Sources are claiming that Samsung will use its own branded processors under the hood of its next generation of the Galaxy S smartphone. According to these unnamed sources, Samsung tested out the Qualcomm Snapdragon 810 processor and then decided not to use that part in the next generation smartphone.
Apple may be rumored to launch an iPad Pro with a special stylus, but HP has got there first with its latest Android tablets, the HP Pro Slate 8 and Pro Slate 12, packing a pen that uses sound not touch. Offered in both 7.9- and 12.3-inch sizes, the new tablets run Qualcomm's Snapdragon 800 2.3GHz quadcore processor and are targeted at business users, particularly those who might want to digitize handwritten notes and sketches while on the move. Running Android 4.4 KitKat, they come with HP's own productivity apps, as well as sleek designs that look more than a little like HTC's One series of smartphones with their front-facing speakers.
"Kill switch" is the buzz phrase of lawmakers and security enforcers these days, at least when it comes to the issues of smartphone security and theft. Even with some flaws and its fair share of detractors, manufacturers, platform developers, and app developers are scrambling to add some form of the feature into their products. Now even Qualcomm is getting into the game. It is announcing that its own hardware-based SafeSwitch solution will debut on the Snapdragon 810, the chip that is expected to power many high-end mobile devices this year.
Someone at Qualcomm has the right idea: buy a brand spanking new Maserati, fit it out with the latest in QNX-running, Snapdragon-powered infotainment, and call it a business expense. The company brought its latest concept for the connected dashboard to CES 2015 for the first time, pairing the Snapdragon 602A car-centric chipset with BlackBerry-owned QNX's latest entertainment, safety, speech recognition, and gesture control systems. Qualcomm's argument is that, if next-gen automotive dashboards really are going to gain traction, it'll take a company with a strong presence in chips to push it, and that's why it thinks its 360-degree watching, radar toting prototype will prove convincing.
This week SlashGear readers around the world will be packing up and shipping out to homes of relatives for holiday break. What we've got here is a list of five items the average modern smart device-savvy person might well be better with than without. This list pre-supposes that you're not the sort of person that likes to travel without any gadgets at all - if you want to unplug and go the whole week without checking your social networks, that's your prerogative.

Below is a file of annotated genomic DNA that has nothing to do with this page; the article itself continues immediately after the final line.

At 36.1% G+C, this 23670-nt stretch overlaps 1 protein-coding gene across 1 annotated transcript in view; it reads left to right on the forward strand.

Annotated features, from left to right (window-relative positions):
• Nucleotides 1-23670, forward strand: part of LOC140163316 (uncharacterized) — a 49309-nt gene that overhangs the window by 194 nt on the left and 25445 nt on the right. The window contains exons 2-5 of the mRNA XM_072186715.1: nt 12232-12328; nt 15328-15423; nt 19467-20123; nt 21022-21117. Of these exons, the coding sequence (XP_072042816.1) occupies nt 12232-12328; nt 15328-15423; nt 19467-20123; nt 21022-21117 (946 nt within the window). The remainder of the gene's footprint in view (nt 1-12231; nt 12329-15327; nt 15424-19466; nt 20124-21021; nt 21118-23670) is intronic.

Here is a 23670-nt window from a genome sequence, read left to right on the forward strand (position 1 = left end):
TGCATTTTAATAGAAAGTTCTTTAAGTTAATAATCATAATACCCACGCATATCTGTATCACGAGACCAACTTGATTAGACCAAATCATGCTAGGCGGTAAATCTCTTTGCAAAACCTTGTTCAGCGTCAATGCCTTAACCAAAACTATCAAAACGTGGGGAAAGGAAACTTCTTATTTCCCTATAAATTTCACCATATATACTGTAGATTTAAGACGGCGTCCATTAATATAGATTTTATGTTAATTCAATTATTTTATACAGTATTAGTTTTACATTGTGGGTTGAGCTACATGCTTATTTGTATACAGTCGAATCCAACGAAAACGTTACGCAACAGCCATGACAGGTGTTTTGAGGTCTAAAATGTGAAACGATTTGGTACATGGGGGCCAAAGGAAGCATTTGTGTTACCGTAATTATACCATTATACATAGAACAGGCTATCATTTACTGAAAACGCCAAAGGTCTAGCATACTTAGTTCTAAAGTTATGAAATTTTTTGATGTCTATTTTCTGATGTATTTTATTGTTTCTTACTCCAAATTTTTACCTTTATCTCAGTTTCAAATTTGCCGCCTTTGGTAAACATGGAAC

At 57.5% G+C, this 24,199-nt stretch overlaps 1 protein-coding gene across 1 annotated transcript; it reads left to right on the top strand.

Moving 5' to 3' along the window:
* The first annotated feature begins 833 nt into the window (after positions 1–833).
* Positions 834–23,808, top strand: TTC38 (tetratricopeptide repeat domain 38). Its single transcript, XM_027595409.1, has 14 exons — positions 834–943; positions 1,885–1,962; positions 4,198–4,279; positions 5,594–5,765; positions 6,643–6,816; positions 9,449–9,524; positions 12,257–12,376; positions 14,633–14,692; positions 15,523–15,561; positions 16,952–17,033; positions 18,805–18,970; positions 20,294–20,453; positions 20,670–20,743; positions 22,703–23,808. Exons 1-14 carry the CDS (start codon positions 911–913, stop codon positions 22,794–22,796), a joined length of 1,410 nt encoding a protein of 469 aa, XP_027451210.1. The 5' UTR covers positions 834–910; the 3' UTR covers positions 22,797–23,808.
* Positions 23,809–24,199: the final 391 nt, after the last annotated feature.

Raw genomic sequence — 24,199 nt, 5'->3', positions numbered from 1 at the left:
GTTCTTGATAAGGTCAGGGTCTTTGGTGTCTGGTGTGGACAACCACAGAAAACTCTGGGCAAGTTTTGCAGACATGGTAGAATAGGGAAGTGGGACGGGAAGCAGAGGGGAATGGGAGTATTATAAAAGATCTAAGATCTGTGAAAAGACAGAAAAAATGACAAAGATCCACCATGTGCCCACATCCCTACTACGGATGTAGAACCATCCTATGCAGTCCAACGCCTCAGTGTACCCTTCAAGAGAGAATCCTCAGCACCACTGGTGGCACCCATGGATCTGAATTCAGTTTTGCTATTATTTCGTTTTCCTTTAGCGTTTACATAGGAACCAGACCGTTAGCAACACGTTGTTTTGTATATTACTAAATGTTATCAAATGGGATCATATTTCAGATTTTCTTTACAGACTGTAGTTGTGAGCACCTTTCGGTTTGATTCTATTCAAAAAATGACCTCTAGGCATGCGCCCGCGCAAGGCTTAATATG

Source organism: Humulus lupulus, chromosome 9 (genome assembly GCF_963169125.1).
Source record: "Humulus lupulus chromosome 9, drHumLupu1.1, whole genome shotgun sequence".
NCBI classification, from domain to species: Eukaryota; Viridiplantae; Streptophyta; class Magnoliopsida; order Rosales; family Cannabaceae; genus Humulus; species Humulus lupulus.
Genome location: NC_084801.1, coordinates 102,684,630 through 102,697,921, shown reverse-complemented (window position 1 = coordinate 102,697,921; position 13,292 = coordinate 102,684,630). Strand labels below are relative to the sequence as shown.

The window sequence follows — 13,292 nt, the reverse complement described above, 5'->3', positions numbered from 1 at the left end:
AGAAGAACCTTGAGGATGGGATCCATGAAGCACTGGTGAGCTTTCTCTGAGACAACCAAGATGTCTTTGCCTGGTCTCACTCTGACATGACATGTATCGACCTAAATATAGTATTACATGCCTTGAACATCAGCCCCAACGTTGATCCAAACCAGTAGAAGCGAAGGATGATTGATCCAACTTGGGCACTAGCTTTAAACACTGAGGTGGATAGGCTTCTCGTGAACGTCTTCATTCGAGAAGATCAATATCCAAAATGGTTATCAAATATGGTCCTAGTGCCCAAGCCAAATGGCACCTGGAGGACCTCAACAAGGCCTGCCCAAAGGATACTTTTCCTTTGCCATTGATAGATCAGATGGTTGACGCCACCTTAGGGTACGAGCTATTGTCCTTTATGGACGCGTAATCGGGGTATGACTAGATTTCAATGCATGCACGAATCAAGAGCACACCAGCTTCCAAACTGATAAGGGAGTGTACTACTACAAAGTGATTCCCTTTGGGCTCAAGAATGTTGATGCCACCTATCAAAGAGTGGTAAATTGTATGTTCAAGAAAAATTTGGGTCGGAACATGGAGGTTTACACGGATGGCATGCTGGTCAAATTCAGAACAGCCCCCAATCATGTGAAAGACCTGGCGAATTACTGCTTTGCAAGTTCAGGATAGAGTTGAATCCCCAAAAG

Benchmarking site Geekbench seems to be confirming one persistent rumor from the past few days. It seems that Samsung indeed has a variant of the Galaxy Note 4 probably headed for its home market of Korea. The difference with this model, shown to be the SM-916S, is that it comes with the Qualcomm Snapdragon 810 instead of the 805, the former being the chip maker's high end octa-core processor based on a 64-bit architecture.
64-bit mobile processors are probably really starting to become a thing if even the low-end starts getting one. That seems to be the case for the upcoming Galaxy Grand 3, one of Samsung's myriad smartphone families. But more than just this processor alone, the picture we can get from this preview of the device could probably leave clues as to how the industry's bottom line will be moving up next year in all other aspects, including RAM size and screen resolution.
Samsung has shown it's not afraid to chase big legal injunctions when it believes its patents are at stake, and now it's NVIDIA facing a US sales block at the hands of the South Korean firm. A complaint filed on Friday asks the US International Trade Commission to shut down sales of NVIDIA's graphics chips, alleging they infringe Samsung's own intellectual property. As with Apple, however, Samsung didn't actually pull the trigger first: it was NVIDIA which kicked off this particular war.
Class-leader Qualcomm has just announced their newest LTE modem, and it’s a doozy. As we edge closer to the gigabit Internet age, Qualcomm is outpacing smartphone technology and capabilities. Their latest is a Category 10 Gobi model, capable of 450 Mbps download speeds. That’s about 1.5-times faster than a Category 6 LTE modem, which tops out at 300 Mbps. In addition to the lightning-quick download, Qualcomm has also tweaked envelope tracking, which will keep the modem operating at peak efficiency.
The Samsung Galaxy S6 has been tapped as a turnaround point for the company. They've reached a point where their line of smartphones is popular, but not quite popular enough that they don't need to shake up the industry with a new lead - either an entirely new physical design or something late-breaking under the hood. What you'll find with the Samsung Galaxy S6 isn't another one in a line of devices that look like the design language born of the Galaxy S III. Instead you'll find Samsung bringing Project Zero forward with a new face AND mind.